more than a quarter to local transport spending with what remains being un-ring
fenced. This, combined with changes to the way concessionary fares are
calculated, is leading to unprofitable but essential bus services facing the
axe, particularly in rural areas. And next January the situation will get worse
still with the cut of a fifth in bus fuel cost subsidies.

I have visited a
number of FE colleges as part of our policy review and heard the same message
from young people across the country – thanks to the loss of local bus
services, and the spiralling cost of alternatives – especially after the axing
of EMA – they are just not going to be able to complete their A-Level or
vocational courses. In surveys, 40 per cent of young people say that their
decisions on post-16 education had been influenced by transport issues.

And at the other
end of the age spectrum, it will cause increased social isolation. David
Cameron’s election pledge to pensioners that he would protect their free bus
pass is pretty hollow when he’s taking away the bus.

And for those who
commute by rail, they too are being priced out of the employment opportunities
that can come from the ability to travel further to work. Some season tickets
now cost 25% of the average salary and for some it is now the biggest single
item in the monthly budget, bigger even than rent or mortgage payments. The
Campaign for Better transport calculates that fares will be 28% higher in 2015
than they are today- while wages will be only 15% higher.

So of course, more
affordable trains and more reliable bus services can make an impact on the need
for a car. But it will always be the case that for a vast number of people, the
locations in which they live, study, work and have childcare will mean the car
remains the only option. Don’t forget – while 40% of London commuters use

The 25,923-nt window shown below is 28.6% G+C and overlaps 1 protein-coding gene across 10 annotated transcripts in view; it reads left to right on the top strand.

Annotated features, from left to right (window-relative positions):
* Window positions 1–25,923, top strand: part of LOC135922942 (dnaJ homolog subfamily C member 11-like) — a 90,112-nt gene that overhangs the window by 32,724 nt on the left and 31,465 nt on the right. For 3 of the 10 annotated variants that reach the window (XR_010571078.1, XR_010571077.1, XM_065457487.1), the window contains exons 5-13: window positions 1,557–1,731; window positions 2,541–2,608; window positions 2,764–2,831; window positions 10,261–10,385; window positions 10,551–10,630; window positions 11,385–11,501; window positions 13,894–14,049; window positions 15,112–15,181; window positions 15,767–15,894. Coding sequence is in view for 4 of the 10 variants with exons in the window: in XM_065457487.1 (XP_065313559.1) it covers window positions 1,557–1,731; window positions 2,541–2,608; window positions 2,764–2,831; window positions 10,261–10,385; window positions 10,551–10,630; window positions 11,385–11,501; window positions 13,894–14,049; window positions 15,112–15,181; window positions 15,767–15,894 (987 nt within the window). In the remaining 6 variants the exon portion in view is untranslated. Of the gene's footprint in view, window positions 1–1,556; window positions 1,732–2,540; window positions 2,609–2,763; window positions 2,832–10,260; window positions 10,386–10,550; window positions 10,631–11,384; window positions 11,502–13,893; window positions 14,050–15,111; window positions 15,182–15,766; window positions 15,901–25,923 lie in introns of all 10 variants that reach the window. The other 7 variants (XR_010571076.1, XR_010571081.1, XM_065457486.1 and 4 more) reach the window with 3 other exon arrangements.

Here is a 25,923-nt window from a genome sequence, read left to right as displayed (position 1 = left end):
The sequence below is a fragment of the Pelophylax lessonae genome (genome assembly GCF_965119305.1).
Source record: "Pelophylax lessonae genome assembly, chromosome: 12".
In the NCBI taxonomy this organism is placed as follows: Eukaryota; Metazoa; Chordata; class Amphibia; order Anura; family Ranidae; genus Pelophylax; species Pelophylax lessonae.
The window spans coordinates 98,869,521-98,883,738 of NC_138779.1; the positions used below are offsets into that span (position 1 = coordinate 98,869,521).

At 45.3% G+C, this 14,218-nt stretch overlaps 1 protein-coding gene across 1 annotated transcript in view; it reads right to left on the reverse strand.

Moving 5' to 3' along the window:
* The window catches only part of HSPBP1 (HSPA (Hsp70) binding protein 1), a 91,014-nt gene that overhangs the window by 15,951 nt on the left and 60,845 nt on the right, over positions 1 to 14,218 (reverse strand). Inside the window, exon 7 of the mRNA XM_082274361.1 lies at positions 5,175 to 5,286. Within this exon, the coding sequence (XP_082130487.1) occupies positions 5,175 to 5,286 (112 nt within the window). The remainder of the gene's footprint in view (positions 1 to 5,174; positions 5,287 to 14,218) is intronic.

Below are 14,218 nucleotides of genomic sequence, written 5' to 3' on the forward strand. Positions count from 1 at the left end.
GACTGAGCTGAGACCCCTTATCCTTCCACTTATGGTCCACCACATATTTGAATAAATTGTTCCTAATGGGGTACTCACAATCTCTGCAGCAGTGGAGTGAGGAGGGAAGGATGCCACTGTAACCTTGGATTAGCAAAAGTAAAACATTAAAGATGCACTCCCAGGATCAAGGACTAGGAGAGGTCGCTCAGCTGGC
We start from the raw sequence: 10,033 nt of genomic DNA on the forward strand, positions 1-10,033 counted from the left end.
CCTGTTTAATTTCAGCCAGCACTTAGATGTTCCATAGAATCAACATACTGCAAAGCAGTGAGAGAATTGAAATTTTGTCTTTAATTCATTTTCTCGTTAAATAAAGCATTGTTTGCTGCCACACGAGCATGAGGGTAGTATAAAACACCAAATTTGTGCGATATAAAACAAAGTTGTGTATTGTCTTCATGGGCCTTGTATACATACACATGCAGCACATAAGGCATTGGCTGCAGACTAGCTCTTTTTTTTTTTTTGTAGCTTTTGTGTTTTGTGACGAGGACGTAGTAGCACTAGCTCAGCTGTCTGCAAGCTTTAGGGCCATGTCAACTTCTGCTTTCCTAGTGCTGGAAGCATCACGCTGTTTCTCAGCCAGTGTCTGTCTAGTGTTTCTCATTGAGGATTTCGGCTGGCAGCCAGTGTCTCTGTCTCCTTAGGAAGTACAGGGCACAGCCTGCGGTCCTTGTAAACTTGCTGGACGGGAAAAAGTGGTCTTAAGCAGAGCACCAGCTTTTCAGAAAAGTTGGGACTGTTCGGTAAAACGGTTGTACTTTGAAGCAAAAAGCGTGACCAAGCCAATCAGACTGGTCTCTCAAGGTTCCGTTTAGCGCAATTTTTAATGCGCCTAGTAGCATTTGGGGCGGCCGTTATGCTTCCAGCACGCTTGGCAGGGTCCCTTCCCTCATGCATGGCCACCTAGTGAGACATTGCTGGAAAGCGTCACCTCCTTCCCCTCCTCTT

public transport, outside London that falls to just 10%.

And it really doesn’t
matter how much we lecture from London about the need to switch to public
transport, when both parents have to get to work in different parts of town,
and two kids need to get to schools in different directions, and the nursery is
in another place altogether – it just isn’t understanding people’s need to
juggle complex day to day family lives to tell them they don’t need a car. The
fact is, they do.

Now I also include
aviation in the cost of living issue. Of course, it doesn’t rank as highly in
terms of accessibility to education or employment, but it is a fairness and
quality of life issue.  Not surprisingly there is a direct correlation
between income and frequency of flying. According to DfT figures, over a
million people were priced out of flying as a result of an increase in Air
Passenger Duty.

Again, some might
say, surely this is a good thing? We need fewer people flying? I’d ask a
different question: where is the fairness in those on lower and middle incomes,
who spend the rest of the year working themselves into the ground, and working
increasingly long hours, from taking the family off for a once a year cheap
package deal?

Labour in government 1997-2010

This poses a very
serious challenge to us as we take forward our transport policy review. And it
requires us to take a hard look at the direction we were taking in government.

I believe we have a